Bisbee, the “Queen of the Copper Camps” is an old mining town in Arizona just a stone’s throw from the line that divides Mexico from the United States. In its day, it fired on all cylinders and enjoyed full employment at the mine and all the economic benefits that came along with that industrial enterprise. Mine owners abandoned ship in the 1970s and the town has been in a population decline ever since. According to myth, lore, and a smattering of fact, wandering long hairs and brassiere rejectionists discovered the boarded up town in the late 1970s and squatted in abandoned miner shacks. Then they got busy and started selling their beads and leather goods on the wide thoroughfare known as Tombstone Canyon. After everyone turned thirty, no one knew who to trust anymore so the hippies embraced capitalism and began to trust the dollar. Shops appeared, restaurants opened, and squatters became landed gentry and started complaining about their property taxes.
Adam lived in a dwelling that had gone through several iterations and could have been one of those miner shacks now worth a quarter million dollars. The moment arrived for my return to the smoky arts. I’d never been to Adam’s and as I climbed his concrete stairs holding on to the steel rail made of plumbing pipe, it embarrassed me that drug use, not a shared meal or beverage, provided the reason for my first visit. I knocked on Adam’s door, a little ashamed with myself for architecting the moment. There I stood waiting for him to open, feeling guilty about my intentions. I was like an adolescent picking up his date for prom, cognizant that my girl’s father was all too aware of my deeper intentions that had brought me to the entrance of their home.
Adam had no daughter. But he did have weed and that’s why I was at his doorway. Once he opened, I greeted him quickly and asked for the whereabouts of the bathroom, ducking inside to collect myself and to remember my mission.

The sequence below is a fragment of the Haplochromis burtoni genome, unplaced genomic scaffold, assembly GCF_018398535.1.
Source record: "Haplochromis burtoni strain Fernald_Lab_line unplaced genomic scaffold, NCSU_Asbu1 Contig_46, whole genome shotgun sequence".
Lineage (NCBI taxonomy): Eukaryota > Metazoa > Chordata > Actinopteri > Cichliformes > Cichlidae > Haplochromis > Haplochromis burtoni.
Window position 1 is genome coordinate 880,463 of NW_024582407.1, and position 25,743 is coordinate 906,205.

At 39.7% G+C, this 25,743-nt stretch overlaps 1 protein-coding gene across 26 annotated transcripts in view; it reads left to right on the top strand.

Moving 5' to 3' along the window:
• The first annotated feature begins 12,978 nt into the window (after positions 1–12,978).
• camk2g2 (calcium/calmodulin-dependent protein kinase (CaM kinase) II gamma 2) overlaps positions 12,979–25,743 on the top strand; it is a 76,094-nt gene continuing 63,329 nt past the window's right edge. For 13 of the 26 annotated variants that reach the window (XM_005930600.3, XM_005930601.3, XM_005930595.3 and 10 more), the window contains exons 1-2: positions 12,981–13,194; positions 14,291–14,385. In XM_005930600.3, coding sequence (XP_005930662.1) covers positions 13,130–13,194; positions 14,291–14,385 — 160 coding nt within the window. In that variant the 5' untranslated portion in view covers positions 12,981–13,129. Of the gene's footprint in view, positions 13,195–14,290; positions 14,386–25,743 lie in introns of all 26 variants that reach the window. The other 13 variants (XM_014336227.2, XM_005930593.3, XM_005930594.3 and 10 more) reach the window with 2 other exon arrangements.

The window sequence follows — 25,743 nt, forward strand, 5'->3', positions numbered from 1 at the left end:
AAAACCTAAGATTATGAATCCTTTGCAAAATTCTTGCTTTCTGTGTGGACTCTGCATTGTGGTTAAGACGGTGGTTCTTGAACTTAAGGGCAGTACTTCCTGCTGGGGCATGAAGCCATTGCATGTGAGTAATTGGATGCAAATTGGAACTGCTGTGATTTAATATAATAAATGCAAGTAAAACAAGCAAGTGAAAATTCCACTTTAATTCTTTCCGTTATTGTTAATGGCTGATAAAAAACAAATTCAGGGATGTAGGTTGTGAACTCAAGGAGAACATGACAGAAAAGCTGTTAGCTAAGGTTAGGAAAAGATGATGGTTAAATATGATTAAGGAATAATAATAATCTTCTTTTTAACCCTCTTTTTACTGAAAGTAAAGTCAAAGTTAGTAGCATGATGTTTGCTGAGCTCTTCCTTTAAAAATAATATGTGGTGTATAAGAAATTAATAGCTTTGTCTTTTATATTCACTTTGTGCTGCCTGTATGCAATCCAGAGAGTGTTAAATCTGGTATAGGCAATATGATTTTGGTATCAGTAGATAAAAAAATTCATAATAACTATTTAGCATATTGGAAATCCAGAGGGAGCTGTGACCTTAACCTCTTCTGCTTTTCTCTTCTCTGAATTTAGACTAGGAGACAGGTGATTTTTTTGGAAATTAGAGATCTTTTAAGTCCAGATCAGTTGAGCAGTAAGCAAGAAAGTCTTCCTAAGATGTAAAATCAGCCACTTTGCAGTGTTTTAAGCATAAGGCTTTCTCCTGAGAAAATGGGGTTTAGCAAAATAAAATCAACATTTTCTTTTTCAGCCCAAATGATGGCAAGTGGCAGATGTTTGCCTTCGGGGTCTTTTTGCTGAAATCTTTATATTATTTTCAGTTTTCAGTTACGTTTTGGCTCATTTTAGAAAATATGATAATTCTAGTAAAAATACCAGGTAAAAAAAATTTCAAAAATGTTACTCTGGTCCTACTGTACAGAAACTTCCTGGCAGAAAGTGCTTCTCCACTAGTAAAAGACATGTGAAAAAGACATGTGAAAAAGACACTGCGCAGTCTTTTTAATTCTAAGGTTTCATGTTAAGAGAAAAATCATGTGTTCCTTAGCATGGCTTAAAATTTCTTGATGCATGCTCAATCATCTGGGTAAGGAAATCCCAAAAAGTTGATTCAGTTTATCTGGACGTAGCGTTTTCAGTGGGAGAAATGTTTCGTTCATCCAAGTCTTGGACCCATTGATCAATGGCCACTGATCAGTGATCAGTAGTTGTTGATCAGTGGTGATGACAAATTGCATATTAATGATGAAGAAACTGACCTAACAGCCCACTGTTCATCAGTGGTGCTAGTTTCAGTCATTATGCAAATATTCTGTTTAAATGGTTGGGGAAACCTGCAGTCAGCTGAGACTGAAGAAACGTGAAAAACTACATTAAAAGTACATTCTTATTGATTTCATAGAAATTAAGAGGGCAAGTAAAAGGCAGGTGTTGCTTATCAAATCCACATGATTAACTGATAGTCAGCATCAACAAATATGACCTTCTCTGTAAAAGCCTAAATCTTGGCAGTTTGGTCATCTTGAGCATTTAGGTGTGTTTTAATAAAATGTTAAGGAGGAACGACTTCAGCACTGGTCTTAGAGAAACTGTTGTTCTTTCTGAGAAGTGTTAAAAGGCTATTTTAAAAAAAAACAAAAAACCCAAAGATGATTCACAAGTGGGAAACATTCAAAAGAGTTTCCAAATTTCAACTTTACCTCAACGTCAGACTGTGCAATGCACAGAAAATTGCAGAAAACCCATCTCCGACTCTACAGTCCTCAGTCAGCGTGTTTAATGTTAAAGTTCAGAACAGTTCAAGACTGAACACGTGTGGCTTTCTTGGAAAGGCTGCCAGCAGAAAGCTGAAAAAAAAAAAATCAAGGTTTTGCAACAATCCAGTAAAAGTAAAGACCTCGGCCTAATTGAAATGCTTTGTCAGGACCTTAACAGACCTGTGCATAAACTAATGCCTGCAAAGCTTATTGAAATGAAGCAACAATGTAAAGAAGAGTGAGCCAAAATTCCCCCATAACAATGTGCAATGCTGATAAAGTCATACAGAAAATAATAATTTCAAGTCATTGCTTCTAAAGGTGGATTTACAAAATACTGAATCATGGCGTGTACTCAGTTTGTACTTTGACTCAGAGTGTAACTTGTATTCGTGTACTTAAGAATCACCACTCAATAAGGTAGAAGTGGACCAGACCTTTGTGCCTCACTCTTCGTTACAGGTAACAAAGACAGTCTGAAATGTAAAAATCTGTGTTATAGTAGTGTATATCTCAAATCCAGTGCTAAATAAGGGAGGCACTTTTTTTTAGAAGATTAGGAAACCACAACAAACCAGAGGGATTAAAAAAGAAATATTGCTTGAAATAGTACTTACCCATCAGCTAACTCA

When I exited the bathroom, he sat at a small sofa and called me over. I joined him there. He had some newish Bob Dylan playing. Once I was at his side, he leaned forward to a coffee table, and opened a small tin. The dry brown kernels in the tin bore no resemblance to the fluorescent ‘Demon Green’ weed that had gotten a hold of me and my existence twenty-five years prior. I tried to contain my disappointment at the puny little sand-bur stickers.
“What kind of weed is this,” I inquired hoping my evening would not be a disappointment.
“I don’t know. It’s just pot,” he replied.
Adam was a regular, but not a heavy pot smoker. I’d known him for a year or two before I even knew he partook. He didn’t make references to the stuff. If pot ever came up in our conversation, I don’t remember Adam talking about it. When I did learn of his use, it surprised me to learn that about him. His home was no stoner’s lair. He had no expensive paraphernalia, no subscription to High Times Magazine, no pot plants growing in his kitchen windowsill.